- Conflicts highjacked by extremists: Terrorists network and learn from each other. The growing attraction of foreign recruits to conflicts facilitates new training, techniques, as well as revealing new targets and recruits.
- Terror financing: Through a variety of sources terror can be financed: charitable organizations and individual contribution. Western aid agencies need to consider how they are offering aid and consider more discreet methods. As well, lack of western aid o vulnerable states can make them more susceptible to terrorist charities.
- Immigrants and the Diaspora: Recruitment takes many forms. Some immigrants and asylum seekers coming to the "West" will feel discriminated against or marginalized in their new countries. They tend to congregate in a familiar environment, the Mosque, where extremists seeking new members then recruit them. Others are radicalized at home since childhood and later move to the "West" and bring their mentality and views along with them. In addition, recently there has been evidence of recruitment taking place in prisons.
- Authoritarian states: Most individuals arrested in connection to terror activities are from authoritarian states that believe their governments have been corrupted by Western views.
What is needed is to change the rhetoric of governments to concrete actions to prevent these root causes from contributing to an enabling environment.
Dr. Peter Bergen; Poverty is a bourgeois endeavor; the poor are too busy to contribute to terrorist activities and so the notion that poverty is a root cause of terrorism is a misnomer.
There have been positive and negative gains made on the fight of terrorism. To see some of the positive changes, one must focus attention on Afghanistan and their recent elections. This is an example of a positive change that has undermined Al-Qaeda. The loss of personalized learning and training facilities has forced its training to be scaled down. At the same time, several Muslim clerics have condemned attacks and called for all Muslims around the world to do the same. In addition, the Israeli disengagement from the Gaza strip is important, positive gain. Now, a look at the negative gains:
In Dr. Bergen's opinion, the future of Al-Qaeda will be decided in Europe. Second, the "blow-back" from the war in Iraq will be significant. We must take care to manage this as angry, young, unemployed, battle-hardened youth return to their home countries after fighting in Iraq and turn their attention to their own governments and other conflicts. The most likely terrorist scenario for North America and Europe is a radiological weapon (or Weapons of mass disruption) that would disable the economic infrastructure of these states with potentially crippling effect.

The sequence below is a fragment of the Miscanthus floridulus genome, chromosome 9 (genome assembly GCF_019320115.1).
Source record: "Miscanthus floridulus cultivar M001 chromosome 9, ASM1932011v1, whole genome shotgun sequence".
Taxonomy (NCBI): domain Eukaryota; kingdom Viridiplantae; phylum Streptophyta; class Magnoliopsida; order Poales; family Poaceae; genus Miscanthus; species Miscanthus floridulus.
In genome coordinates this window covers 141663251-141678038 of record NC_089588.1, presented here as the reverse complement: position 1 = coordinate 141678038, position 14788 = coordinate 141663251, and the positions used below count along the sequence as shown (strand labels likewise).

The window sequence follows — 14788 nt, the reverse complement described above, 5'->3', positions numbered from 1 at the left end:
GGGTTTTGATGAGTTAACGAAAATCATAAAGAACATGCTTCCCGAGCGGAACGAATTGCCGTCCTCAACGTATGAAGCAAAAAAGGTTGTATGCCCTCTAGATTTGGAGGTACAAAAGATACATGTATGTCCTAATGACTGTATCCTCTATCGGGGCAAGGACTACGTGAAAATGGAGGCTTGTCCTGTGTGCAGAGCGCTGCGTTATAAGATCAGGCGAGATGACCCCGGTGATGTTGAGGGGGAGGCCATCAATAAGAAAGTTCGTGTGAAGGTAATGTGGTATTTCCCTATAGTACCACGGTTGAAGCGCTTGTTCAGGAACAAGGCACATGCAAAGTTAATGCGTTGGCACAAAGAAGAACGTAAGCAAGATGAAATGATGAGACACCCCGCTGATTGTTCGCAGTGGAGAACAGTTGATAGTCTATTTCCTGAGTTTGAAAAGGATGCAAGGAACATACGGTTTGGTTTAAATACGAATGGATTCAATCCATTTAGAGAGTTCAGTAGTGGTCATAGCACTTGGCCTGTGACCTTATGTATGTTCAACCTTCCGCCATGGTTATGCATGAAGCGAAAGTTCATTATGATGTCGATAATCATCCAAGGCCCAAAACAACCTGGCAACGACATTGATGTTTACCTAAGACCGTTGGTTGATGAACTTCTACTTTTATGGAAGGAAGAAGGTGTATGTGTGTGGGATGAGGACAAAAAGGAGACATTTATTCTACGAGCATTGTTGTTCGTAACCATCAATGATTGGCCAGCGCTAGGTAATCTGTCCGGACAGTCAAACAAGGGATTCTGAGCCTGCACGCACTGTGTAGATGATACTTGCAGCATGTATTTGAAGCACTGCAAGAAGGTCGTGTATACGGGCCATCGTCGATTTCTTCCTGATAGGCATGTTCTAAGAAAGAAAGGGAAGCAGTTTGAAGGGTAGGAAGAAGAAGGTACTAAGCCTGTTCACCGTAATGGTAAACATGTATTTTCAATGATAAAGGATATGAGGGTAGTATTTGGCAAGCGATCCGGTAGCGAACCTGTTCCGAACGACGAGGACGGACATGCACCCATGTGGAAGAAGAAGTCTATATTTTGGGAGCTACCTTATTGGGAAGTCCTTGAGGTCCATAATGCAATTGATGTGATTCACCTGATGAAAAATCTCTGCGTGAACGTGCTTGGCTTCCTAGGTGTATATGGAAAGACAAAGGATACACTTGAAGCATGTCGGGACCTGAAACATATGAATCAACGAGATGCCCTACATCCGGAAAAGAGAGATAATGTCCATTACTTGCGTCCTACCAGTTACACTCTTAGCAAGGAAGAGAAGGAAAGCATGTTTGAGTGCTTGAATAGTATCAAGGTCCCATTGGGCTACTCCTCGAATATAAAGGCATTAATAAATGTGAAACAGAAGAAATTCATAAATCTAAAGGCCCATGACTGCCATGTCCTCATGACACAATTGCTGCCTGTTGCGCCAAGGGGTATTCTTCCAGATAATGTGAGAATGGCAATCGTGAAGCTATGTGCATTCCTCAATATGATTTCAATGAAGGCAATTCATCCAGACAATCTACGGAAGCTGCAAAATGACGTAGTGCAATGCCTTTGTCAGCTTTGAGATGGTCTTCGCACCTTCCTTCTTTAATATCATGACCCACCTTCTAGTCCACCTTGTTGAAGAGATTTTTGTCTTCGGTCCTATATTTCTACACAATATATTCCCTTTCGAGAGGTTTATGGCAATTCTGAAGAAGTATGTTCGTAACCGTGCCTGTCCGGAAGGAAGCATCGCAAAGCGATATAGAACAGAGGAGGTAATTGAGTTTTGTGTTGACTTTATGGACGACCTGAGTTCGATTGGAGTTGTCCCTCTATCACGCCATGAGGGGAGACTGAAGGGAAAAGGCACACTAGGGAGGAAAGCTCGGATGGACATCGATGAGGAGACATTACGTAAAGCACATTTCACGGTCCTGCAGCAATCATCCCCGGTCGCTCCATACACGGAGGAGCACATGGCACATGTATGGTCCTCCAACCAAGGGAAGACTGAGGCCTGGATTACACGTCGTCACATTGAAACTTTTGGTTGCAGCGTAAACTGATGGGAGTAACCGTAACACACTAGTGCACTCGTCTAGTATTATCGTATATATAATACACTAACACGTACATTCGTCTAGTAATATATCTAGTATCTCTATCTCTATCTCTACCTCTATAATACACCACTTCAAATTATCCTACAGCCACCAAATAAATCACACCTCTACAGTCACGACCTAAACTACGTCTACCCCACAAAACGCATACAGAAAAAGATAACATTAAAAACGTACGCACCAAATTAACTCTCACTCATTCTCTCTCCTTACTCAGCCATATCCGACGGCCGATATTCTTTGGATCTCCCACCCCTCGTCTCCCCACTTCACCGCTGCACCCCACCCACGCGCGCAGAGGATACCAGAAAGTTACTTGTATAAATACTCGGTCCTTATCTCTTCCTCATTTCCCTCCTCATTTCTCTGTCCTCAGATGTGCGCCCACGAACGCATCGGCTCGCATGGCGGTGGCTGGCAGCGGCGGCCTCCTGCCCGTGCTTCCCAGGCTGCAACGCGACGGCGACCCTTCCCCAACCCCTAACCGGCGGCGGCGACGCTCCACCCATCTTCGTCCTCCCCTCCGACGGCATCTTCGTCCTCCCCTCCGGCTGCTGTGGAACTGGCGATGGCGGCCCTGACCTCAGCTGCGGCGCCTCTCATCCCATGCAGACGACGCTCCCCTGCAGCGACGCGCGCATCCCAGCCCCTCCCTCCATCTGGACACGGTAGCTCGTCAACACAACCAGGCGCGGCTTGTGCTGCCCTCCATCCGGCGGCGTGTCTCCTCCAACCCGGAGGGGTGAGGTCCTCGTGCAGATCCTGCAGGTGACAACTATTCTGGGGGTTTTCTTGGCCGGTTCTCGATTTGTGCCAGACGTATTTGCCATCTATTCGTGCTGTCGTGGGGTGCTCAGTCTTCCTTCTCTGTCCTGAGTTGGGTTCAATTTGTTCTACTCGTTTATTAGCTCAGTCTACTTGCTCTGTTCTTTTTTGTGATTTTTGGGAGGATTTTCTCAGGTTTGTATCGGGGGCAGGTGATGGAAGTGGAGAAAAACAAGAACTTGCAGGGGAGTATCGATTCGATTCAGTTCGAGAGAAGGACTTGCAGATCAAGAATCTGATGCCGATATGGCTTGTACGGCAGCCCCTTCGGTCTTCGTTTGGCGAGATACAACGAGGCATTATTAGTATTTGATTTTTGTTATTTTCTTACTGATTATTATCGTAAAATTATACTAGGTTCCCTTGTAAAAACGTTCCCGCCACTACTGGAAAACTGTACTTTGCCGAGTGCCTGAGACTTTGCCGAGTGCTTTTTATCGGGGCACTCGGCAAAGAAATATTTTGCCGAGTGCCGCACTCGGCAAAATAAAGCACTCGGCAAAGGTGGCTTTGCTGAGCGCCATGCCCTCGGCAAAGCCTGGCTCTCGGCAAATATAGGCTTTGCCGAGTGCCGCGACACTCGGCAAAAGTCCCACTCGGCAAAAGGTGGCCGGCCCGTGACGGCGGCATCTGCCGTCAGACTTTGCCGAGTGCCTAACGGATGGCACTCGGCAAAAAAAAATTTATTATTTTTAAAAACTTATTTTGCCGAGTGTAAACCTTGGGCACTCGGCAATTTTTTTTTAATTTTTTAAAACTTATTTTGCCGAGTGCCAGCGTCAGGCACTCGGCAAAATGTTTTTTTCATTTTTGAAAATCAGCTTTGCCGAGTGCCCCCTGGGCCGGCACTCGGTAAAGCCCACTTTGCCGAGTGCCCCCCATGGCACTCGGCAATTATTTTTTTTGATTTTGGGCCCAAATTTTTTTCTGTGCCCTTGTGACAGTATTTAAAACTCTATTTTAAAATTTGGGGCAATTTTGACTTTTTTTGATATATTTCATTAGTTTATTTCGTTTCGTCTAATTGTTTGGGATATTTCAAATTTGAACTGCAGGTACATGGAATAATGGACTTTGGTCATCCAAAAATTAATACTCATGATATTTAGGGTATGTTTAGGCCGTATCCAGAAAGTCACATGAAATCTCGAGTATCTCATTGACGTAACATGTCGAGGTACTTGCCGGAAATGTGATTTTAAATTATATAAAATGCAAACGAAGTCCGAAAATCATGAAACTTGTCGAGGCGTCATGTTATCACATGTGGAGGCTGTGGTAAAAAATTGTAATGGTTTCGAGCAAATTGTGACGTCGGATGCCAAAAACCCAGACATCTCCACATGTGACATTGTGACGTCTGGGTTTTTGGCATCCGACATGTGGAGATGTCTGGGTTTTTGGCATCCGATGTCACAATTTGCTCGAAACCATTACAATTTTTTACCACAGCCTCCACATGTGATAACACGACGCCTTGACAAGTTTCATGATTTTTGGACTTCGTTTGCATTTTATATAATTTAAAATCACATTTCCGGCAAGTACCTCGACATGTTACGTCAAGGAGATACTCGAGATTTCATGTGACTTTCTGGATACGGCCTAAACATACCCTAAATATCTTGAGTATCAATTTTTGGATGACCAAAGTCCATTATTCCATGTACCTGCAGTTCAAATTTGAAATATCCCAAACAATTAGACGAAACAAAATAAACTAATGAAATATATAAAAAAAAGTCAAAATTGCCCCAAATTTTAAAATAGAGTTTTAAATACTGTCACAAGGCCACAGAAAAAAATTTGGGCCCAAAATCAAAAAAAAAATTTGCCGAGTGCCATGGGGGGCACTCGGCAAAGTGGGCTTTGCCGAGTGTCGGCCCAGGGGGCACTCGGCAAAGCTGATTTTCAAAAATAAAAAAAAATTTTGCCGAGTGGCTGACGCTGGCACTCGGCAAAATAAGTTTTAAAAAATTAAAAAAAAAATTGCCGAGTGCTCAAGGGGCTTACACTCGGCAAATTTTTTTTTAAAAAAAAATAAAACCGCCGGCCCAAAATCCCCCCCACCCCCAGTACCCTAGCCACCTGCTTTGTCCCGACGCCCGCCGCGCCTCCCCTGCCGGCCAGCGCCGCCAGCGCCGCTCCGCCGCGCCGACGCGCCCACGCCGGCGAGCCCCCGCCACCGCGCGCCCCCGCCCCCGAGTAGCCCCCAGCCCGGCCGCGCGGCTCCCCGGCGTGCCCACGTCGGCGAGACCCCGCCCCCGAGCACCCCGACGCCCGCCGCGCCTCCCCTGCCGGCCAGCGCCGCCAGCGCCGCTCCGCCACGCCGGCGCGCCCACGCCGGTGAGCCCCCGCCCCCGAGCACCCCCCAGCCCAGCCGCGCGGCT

Question to Dr. Bergen: Can radical Islam be influenced by Western efforts or does it have to go through its own "reformation"? Dr. Bergen offered that the reformation was long and bloody. Dr. von Hippel added that concerted action is what is judged - for example, aid to the victims of the December 2004 tsunami. However, aid is not as important as the promotion of good governance. Dr. Bergen added that it would be a strategic move to remind terrorists of one of the tenets of Islam forbidding the killing of innocent civilians thus undermining Bin Laden's call to action.
Question to all panel members: is the Taliban reasserting control in Afghanistan? Why is Bin Laden still at large? Is the definition of terrorism too superficial? There is evidence of importation of Iraqi method of suicide bombing campaigns in Afghanistan now. The fact that Bin Laden is still at large is important because he is still planning many of the attacks.
Question: Why are nationalist agendas highjacked by Islamic causes? Dr. von Hippel suggested that secular causes tend not to engender as much commitment which nationalist causes need.
Question: How effective is Canada's policy in cracking down terrorist charity organizations? What will be the impact of the earthquake in Pakistan? Dr. Bergen suggests terrorism is a cheap form of warfare so going after funding sources is not terribly important. The focus on charities needs to be revisited. For example, funding to Saudi-sources of terrorism tend to come from direct personal donations, not via a charity. Furthermore, Dr. von Hippel added that Canada may be shutting down remittance houses that are beneficial to many. There are grounds for optimism vis-à-vis the earthquake in Kashmir - India and Pakistan are talking to each other.
Question: Is the target audience of terrorism the Middle East or Western states? Dr. Bergen suggests we do not know what Bin Laden wants, only what he does not want. He doubts that the majority of Muslims want to see the return of the Taliban nor do they want to see innocent civilians killed.
Panel 1 : Terrorisme : Comprendre la Menace
Présidente: Patricia Hassard, sous-ministre adjointe, Sécurité publique et protection civile Canada
Conférenciers: Dr. Peter Bergen, New American Foundation; Dr. Karin von Hippel, Center for Strategic and International Studies; et Dr. Stéphane Leman-Langlois, Université de Montréal.
Rapporteur: Ross O'Connor, Université de Laval
Sous la présidence de la sous-ministre adjointe Madame Patricia Hassard, le panel nous a présenté de nouvelles perspectives sur un sujet qui est toujours de l'heure.